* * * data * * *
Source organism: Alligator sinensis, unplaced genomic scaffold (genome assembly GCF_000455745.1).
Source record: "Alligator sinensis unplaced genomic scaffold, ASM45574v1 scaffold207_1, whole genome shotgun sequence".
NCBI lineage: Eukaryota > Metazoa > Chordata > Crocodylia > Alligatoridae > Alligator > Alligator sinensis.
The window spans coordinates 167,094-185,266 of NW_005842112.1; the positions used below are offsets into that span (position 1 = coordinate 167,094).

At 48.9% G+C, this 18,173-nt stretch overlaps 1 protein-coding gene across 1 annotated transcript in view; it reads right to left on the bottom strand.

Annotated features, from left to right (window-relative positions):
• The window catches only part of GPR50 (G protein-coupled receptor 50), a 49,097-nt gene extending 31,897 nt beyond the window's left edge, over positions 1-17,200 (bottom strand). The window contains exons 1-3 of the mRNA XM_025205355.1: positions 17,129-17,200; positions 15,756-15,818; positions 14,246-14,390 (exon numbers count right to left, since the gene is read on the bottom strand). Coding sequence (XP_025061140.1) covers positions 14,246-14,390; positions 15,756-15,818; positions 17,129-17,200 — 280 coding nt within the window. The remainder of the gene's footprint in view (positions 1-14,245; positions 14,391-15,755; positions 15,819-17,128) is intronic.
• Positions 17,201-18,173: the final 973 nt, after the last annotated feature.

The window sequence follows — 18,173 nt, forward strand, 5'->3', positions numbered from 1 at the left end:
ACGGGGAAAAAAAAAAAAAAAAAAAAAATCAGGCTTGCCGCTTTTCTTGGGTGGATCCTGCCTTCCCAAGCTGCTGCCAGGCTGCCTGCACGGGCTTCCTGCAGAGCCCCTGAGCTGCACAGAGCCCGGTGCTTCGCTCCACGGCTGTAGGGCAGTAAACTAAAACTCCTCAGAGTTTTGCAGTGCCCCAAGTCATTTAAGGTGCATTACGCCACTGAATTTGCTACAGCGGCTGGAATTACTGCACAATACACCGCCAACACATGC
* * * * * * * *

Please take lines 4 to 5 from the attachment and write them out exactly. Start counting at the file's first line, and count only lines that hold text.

The window spans coordinates 167,094-185,266 of NW_005842112.1; the positions used below are offsets into that span (position 1 = coordinate 167,094).

At 48.9% G+C, this 18,173-nt stretch overlaps 1 protein-coding gene across 1 annotated transcript in view; it reads right to left on the bottom strand.